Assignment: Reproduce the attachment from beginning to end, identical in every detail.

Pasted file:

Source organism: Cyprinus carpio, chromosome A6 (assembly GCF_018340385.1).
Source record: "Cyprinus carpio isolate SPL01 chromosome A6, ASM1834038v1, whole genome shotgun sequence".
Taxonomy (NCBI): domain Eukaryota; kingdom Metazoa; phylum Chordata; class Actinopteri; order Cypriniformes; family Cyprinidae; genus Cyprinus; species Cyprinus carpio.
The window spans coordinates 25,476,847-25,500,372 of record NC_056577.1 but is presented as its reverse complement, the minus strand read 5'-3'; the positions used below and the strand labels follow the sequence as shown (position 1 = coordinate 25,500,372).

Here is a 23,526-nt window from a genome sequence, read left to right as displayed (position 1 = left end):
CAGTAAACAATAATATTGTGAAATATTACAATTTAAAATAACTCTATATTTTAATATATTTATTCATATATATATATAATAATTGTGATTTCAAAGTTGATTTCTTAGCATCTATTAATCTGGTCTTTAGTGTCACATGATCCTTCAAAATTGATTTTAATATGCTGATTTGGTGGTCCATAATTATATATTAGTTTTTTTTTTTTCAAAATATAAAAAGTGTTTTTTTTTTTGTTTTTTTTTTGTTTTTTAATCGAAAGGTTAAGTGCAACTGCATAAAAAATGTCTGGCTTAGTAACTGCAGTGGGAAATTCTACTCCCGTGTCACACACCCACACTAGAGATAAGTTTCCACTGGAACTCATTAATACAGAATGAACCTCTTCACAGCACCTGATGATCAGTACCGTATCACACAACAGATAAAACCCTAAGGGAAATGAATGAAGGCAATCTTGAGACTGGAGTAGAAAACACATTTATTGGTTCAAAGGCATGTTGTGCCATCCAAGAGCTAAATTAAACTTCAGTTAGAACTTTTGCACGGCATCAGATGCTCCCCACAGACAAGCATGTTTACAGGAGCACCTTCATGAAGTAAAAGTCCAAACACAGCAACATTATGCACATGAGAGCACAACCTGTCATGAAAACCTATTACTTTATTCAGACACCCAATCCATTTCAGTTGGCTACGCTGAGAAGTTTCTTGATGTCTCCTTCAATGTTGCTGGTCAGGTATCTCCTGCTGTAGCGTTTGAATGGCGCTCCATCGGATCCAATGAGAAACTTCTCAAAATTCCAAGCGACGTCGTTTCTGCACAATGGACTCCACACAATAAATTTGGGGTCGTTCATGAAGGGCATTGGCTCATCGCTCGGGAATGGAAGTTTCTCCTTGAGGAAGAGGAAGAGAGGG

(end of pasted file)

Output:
Source organism: Cyprinus carpio, chromosome A6 (assembly GCF_018340385.1).
Source record: "Cyprinus carpio isolate SPL01 chromosome A6, ASM1834038v1, whole genome shotgun sequence".
Taxonomy (NCBI): domain Eukaryota; kingdom Metazoa; phylum Chordata; class Actinopteri; order Cypriniformes; family Cyprinidae; genus Cyprinus; species Cyprinus carpio.
The window spans coordinates 25,476,847-25,500,372 of record NC_056577.1 but is presented as its reverse complement, the minus strand read 5'-3'; the positions used below and the strand labels follow the sequence as shown (position 1 = coordinate 25,500,372).

Here is a 23,526-nt window from a genome sequence, read left to right as displayed (position 1 = left end):
CAGTAAACAATAATATTGTGAAATATTACAATTTAAAATAACTCTATATTTTAATATATTTATTCATATATATATATAATAATTGTGATTTCAAAGTTGATTTCTTAGCATCTATTAATCTGGTCTTTAGTGTCACATGATCCTTCAAAATTGATTTTAATATGCTGATTTGGTGGTCCATAATTATATATTAGTTTTTTTTTTTTCAAAATATAAAAAGTGTTTTTTTTTTTGTTTTTTTTTTGTTTTTTAATCGAAAGGTTAAGTGCAACTGCATAAAAAATGTCTGGCTTAGTAACTGCAGTGGGAAATTCTACTCCCGTGTCACACACCCACACTAGAGATAAGTTTCCACTGGAACTCATTAATACAGAATGAACCTCTTCACAGCACCTGATGATCAGTACCGTATCACACAACAGATAAAACCCTAAGGGAAATGAATGAAGGCAATCTTGAGACTGGAGTAGAAAACACATTTATTGGTTCAAAGGCATGTTGTGCCATCCAAGAGCTAAATTAAACTTCAGTTAGAACTTTTGCACGGCATCAGATGCTCCCCACAGACAAGCATGTTTACAGGAGCACCTTCATGAAGTAAAAGTCCAAACACAGCAACATTATGCACATGAGAGCACAACCTGTCATGAAAACCTATTACTTTATTCAGACACCCAATCCATTTCAGTTGGCTACGCTGAGAAGTTTCTTGATGTCTCCTTCAATGTTGCTGGTCAGGTATCTCCTGCTGTAGCGTTTGAATGGCGCTCCATCGGATCCAATGAGAAACTTCTCAAAATTCCAAGCGACGTCGTTTCTGCACAATGGACTCCACACAATAAATTTGGGGTCGTTCATGAAGGGCATTGGCTCATCGCTCGGGAATGGAAGTTTCTCCTTGAGGAAGAGGAAGAGAGGG